| 4:34 pm on Nov 10, 2002 (gmt 0)|
Very Nice. Thanks Chris.
| 5:22 pm on Nov 10, 2002 (gmt 0)|
Good job! Very interesting.
| 5:23 pm on Nov 10, 2002 (gmt 0)|
Thaks you two :)
| 6:16 pm on Nov 10, 2002 (gmt 0)|
Thats very interesting. You mentioned that the toolbar and directory update at different times. Who is first. I noticed after the last Google update I was no longer at the top of my Google category, although I was still a pr 5, same as the site above me. Now we're both pr 4 (pos.gif width="16") but both still have a Google toolbar PR of 5. Both sites have strong backlinks and the backlinks for mysite have been steadily on the rise.
| 6:42 pm on Nov 10, 2002 (gmt 0)|
Clever. Very clever. Good work!
| 6:45 pm on Nov 10, 2002 (gmt 0)|
clap clap clap clap clap
Very very good job.
| 6:52 pm on Nov 10, 2002 (gmt 0)|
The toolbar is updated as soon as the regular update is done. The directory updates later using this in, but I really don't follow the directory that much.
If you both have a pos.gif width="16" of and a PR5 on the Toolbar, then you are on the lower half of the toolbar PR5. Notice these correspond to the Ranking% of 48% - while a notch above that is 52%. Those two are about the closest there is - as the notch below you would averag 41%.
So it wouldn't be that unusual to bounce back and forth between the two as other websites change.
If there is a site above you - that is "worse" in a way, but you could be very, very close.
If there are sites below you in the directory - you could use this to guestimate something even closer.
As the PR guesstimate range falls between 45.5 - 50 for your range - then if there is one person above you and nine below you (of the exact same rank) - you would be closer to 49.5%.
However, this is just a loose guess of course - the PR doesn't have to be spread that even, but it is at least an educated guess.
Might help you track minor changes over the months ahead.
Good luck and I hope that answers your question - as I am not 100% sure I understood it.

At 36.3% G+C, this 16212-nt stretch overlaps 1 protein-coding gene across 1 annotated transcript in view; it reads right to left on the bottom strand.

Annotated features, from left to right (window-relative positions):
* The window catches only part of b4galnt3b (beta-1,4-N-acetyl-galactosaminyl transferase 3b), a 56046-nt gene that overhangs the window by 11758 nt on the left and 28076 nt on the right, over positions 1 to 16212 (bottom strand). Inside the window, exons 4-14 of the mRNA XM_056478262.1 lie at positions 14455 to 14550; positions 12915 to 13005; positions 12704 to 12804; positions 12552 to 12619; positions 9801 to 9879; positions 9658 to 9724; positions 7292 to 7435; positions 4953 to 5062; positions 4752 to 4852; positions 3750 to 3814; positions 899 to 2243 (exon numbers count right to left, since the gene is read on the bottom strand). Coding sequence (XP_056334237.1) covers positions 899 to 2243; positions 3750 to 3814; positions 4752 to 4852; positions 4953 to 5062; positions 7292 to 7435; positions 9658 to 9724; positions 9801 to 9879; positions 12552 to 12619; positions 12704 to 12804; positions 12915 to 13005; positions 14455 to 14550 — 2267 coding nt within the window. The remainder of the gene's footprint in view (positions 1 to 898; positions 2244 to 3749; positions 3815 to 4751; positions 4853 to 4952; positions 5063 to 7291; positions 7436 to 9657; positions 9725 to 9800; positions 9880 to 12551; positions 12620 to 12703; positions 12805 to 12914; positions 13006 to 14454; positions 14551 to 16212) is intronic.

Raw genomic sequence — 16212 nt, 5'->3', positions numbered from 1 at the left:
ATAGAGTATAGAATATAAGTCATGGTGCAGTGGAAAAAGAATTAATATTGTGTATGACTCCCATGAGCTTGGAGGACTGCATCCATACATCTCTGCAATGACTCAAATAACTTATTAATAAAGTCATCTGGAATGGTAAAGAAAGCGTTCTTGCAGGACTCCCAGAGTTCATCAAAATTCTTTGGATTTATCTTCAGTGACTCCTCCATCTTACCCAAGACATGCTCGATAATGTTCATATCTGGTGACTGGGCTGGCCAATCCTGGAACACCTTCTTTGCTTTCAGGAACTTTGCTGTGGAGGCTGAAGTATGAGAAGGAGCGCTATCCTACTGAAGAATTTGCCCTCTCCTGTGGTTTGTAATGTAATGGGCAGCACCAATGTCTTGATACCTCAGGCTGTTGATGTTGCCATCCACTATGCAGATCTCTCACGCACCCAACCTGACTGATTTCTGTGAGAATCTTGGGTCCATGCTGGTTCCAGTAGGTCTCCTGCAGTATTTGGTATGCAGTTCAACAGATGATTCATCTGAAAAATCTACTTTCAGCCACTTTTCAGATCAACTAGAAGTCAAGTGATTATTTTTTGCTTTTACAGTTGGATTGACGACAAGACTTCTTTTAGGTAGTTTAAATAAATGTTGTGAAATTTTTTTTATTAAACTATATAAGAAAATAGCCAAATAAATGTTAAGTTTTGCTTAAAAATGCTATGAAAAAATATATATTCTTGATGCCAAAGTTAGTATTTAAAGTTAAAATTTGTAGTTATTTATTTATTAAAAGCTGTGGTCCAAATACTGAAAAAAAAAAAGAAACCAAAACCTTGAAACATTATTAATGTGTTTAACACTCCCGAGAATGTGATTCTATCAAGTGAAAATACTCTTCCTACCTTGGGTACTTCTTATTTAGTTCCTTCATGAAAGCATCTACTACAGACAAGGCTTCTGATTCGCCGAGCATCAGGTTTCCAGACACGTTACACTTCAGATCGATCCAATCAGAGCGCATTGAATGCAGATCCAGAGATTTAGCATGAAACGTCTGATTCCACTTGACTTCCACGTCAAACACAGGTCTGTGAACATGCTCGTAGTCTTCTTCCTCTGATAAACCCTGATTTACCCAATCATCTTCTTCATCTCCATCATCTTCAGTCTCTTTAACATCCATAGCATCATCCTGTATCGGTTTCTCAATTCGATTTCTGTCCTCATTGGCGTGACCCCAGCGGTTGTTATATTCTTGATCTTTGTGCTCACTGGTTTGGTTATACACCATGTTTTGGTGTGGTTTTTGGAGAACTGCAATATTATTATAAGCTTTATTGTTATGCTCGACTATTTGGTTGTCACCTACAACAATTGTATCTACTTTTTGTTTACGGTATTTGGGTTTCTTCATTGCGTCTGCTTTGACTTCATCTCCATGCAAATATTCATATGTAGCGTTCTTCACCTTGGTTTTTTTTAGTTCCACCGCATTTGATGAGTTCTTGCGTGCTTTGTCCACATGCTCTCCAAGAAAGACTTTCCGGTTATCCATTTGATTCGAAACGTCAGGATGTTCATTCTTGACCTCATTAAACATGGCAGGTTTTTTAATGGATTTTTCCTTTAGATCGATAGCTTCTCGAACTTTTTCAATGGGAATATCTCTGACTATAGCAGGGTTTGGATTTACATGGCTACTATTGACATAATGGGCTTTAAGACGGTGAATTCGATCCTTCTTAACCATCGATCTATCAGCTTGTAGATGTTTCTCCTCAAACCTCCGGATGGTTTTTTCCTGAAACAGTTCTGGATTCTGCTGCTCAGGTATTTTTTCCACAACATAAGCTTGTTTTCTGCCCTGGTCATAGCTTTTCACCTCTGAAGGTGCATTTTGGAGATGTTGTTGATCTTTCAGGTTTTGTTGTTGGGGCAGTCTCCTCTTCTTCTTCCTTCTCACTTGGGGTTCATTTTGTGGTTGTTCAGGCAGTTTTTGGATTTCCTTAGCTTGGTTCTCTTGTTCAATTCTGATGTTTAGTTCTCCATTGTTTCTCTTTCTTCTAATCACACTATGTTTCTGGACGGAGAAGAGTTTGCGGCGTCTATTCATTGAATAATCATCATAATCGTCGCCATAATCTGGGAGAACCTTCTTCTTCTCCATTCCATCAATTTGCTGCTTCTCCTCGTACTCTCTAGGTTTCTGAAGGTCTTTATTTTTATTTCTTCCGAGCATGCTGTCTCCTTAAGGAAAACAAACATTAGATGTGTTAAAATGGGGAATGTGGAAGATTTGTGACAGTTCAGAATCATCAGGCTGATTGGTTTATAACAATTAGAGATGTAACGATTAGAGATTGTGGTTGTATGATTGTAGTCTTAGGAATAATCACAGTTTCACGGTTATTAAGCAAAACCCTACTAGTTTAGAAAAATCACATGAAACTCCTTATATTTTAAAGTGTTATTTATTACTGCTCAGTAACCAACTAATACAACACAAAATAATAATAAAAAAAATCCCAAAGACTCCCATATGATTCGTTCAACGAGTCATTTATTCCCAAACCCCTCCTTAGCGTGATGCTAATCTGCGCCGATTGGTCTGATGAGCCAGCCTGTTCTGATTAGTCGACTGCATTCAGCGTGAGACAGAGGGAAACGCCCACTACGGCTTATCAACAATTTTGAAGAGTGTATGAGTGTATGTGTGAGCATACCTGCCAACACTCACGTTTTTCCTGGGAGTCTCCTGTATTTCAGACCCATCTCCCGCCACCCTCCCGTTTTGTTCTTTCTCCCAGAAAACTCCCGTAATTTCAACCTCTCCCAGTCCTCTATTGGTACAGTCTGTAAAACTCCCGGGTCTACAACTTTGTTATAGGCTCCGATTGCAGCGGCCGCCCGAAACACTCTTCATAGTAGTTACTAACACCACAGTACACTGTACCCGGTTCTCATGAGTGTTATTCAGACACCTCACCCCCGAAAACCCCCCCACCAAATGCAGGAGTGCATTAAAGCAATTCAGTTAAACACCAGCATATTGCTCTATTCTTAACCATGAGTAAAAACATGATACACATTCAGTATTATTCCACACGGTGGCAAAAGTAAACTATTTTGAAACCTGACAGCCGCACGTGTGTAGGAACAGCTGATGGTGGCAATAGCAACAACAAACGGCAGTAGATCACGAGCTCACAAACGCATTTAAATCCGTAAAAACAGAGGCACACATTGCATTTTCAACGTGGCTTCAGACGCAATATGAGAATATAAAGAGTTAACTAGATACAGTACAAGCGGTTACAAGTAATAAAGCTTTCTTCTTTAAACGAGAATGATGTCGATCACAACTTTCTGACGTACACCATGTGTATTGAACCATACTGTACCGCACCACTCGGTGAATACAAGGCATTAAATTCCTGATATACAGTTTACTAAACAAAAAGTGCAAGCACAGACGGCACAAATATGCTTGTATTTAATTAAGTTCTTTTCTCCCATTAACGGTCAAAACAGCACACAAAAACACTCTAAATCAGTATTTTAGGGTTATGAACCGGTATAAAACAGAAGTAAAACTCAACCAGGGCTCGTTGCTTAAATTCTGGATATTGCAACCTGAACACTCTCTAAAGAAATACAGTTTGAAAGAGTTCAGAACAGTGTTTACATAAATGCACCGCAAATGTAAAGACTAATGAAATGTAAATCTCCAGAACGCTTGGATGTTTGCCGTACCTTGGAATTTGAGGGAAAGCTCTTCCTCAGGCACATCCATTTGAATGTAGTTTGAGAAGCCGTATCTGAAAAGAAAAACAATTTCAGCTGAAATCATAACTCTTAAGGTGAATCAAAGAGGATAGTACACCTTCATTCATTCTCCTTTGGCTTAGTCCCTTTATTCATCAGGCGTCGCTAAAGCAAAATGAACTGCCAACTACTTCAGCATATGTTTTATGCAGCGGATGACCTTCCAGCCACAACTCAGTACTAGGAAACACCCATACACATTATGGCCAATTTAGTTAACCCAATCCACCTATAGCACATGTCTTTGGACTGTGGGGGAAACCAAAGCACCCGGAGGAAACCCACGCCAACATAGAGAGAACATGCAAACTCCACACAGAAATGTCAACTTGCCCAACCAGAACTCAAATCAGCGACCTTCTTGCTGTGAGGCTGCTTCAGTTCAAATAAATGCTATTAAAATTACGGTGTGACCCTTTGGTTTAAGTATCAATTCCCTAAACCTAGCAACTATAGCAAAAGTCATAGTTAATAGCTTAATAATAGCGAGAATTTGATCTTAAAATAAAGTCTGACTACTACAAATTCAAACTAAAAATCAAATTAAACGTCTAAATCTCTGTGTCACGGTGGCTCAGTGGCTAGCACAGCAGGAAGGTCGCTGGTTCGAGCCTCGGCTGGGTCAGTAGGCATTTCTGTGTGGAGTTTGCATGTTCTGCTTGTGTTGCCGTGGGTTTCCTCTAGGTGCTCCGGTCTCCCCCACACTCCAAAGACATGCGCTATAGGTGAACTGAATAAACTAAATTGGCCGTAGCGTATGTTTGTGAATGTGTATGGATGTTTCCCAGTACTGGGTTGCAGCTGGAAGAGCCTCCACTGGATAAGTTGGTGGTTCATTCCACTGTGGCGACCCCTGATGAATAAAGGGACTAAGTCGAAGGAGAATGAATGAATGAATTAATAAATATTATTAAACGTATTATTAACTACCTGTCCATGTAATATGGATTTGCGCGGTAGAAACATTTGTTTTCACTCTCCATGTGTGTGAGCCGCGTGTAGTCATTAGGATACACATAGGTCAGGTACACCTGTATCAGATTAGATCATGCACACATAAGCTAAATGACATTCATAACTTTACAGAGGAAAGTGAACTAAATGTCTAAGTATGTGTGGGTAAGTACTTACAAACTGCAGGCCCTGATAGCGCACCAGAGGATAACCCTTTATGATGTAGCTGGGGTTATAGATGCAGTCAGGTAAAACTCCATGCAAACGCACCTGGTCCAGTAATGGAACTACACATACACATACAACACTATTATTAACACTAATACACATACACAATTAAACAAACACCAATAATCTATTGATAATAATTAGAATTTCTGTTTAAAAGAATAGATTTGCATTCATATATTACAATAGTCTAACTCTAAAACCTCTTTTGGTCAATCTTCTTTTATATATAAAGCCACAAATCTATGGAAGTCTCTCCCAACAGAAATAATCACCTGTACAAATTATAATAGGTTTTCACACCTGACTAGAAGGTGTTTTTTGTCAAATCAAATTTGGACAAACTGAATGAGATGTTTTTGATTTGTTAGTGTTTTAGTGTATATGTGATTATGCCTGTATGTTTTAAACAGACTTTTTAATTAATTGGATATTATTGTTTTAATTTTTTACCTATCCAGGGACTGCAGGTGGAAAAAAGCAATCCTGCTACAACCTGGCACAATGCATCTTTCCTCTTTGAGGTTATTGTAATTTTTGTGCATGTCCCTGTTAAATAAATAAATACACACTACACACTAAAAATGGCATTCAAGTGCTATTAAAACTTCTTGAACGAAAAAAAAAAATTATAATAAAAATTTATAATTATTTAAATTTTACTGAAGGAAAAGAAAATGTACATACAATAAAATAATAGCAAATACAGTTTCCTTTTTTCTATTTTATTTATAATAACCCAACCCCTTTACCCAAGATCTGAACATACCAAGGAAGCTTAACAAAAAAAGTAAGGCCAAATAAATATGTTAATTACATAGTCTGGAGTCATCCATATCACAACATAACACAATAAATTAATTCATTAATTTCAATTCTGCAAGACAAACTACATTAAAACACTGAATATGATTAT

| 7:03 pm on Nov 10, 2002 (gmt 0)|
I guess i was asking if the directory pr was indicative of the toolbar's future pr or maybe vice versa. I gather neither, they just sometimes show up differently if your on the cusp, so to speak.
| 9:02 pm on Nov 10, 2002 (gmt 0)|
Nice one Chris,
as to be expected from the real PRologist.
I would guess the Google directory glitch to be an unexpected valuation before normalisation. Personally I would put Google as the number one PR-wise.
Pagerank, the new identity currency of the web...
Now my question to you is, why did Google ever start showing a different scale on the directory? Because it updates at a later interval and therefore less differences will be noticed?
| 10:41 pm on Nov 10, 2002 (gmt 0)|
The new matchup certainly fits my experience better than the previous one.
| 1:51 am on Nov 11, 2002 (gmt 0)|
Great work Chris. I tried the same months ago and came up with 14 levels, not counting PR0 and Google's own top level. I hope people start quoting the "Nerdrank" number when describing the PR of their site, rather than just PR 5, 6, etc. I'll start - my main site has a Nerdrank of 68!
One suggestion - using the number of pixels to measure the directory PR is quite tedious, although accurate. Perhaps who could add a 1-7 scale beside the pixel numbers as a quick ready reckoner, since we've historically used this scale to describe directory PR.
| 4:04 am on Nov 11, 2002 (gmt 0)|
1) I added that - Google also changed the 6th highest PR on the directory from 33 to 32. I didn't want to confuse people anymore than need be, but I added it anyway so people would know.
2) Dantheman, I took your suggestion and added (7th, 6th, 5th) and so on. I didn't do one for google as I assume no one here has to worry about getting PR that high and it is a little confusing until it is explained. Of course - I could have added it later on, but oh well.
| 4:09 am on Nov 11, 2002 (gmt 0)|
I read the thread and the (good) article written by Chris. I find his work interesting, and I agree with him that in a scale from zero to ten, Google is 11. :-)
Nevertheless, I came to a different and IMHO more simple conclusion and some days ago I wrote an article about this subject on my website (the URL is in my profile; sorry it's in italian language!).
Basically, I simply divided the two ranges 0-10 and 0-43 and overlapped them. Yes, 43. Except Google, any site is below 11 and below 44, this is one difference between the two methods.
I think I haven't the necessary english language skills to illustrate my whole method ;-) but I believe that the table on the article is self-explanatory. :-)
| 7:12 pm on Nov 11, 2002 (gmt 0)|
Thanks for sharing your research Chris. The directory really does have quite an odd scale.